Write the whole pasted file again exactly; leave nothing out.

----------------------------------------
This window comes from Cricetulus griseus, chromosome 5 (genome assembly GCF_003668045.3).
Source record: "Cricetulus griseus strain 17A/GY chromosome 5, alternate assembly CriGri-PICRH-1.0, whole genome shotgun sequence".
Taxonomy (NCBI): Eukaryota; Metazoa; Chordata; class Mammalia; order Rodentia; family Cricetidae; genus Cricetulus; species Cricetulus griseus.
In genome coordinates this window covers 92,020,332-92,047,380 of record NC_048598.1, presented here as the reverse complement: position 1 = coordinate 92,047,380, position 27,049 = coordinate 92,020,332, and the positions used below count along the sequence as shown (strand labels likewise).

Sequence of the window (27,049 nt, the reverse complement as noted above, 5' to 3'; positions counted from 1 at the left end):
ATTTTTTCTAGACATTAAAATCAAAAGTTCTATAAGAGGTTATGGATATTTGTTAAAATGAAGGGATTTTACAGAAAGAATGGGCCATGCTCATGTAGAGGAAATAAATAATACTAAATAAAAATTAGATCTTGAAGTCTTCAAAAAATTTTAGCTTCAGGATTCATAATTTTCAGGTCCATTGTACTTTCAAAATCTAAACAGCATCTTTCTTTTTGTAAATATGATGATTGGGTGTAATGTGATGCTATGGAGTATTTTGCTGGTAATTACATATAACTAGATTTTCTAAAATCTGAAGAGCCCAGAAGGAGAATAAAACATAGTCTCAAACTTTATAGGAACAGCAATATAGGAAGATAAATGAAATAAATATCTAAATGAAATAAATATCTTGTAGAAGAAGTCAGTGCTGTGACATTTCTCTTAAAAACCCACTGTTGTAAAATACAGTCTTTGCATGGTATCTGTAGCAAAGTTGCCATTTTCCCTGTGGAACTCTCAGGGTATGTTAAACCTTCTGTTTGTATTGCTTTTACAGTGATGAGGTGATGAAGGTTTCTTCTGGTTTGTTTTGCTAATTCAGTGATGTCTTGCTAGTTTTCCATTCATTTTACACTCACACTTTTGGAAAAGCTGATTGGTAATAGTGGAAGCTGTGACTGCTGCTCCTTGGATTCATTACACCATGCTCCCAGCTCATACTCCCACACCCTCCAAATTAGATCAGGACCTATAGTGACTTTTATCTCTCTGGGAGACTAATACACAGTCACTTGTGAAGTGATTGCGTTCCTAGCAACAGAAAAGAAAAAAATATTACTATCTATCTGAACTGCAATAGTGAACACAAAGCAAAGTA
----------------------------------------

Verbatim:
This window comes from Cricetulus griseus, chromosome 5 (genome assembly GCF_003668045.3).
Source record: "Cricetulus griseus strain 17A/GY chromosome 5, alternate assembly CriGri-PICRH-1.0, whole genome shotgun sequence".
Taxonomy (NCBI): Eukaryota; Metazoa; Chordata; class Mammalia; order Rodentia; family Cricetidae; genus Cricetulus; species Cricetulus griseus.
In genome coordinates this window covers 92,020,332-92,047,380 of record NC_048598.1, presented here as the reverse complement: position 1 = coordinate 92,047,380, position 27,049 = coordinate 92,020,332, and the positions used below count along the sequence as shown (strand labels likewise).

Sequence of the window (27,049 nt, the reverse complement as noted above, 5' to 3'; positions counted from 1 at the left end):
ATTTTTTCTAGACATTAAAATCAAAAGTTCTATAAGAGGTTATGGATATTTGTTAAAATGAAGGGATTTTACAGAAAGAATGGGCCATGCTCATGTAGAGGAAATAAATAATACTAAATAAAAATTAGATCTTGAAGTCTTCAAAAAATTTTAGCTTCAGGATTCATAATTTTCAGGTCCATTGTACTTTCAAAATCTAAACAGCATCTTTCTTTTTGTAAATATGATGATTGGGTGTAATGTGATGCTATGGAGTATTTTGCTGGTAATTACATATAACTAGATTTTCTAAAATCTGAAGAGCCCAGAAGGAGAATAAAACATAGTCTCAAACTTTATAGGAACAGCAATATAGGAAGATAAATGAAATAAATATCTAAATGAAATAAATATCTTGTAGAAGAAGTCAGTGCTGTGACATTTCTCTTAAAAACCCACTGTTGTAAAATACAGTCTTTGCATGGTATCTGTAGCAAAGTTGCCATTTTCCCTGTGGAACTCTCAGGGTATGTTAAACCTTCTGTTTGTATTGCTTTTACAGTGATGAGGTGATGAAGGTTTCTTCTGGTTTGTTTTGCTAATTCAGTGATGTCTTGCTAGTTTTCCATTCATTTTACACTCACACTTTTGGAAAAGCTGATTGGTAATAGTGGAAGCTGTGACTGCTGCTCCTTGGATTCATTACACCATGCTCCCAGCTCATACTCCCACACCCTCCAAATTAGATCAGGACCTATAGTGACTTTTATCTCTCTGGGAGACTAATACACAGTCACTTGTGAAGTGATTGCGTTCCTAGCAACAGAAAAGAAAAAAATATTACTATCTATCTGAACTGCAATAGTGAACACAAAGCAAAGTA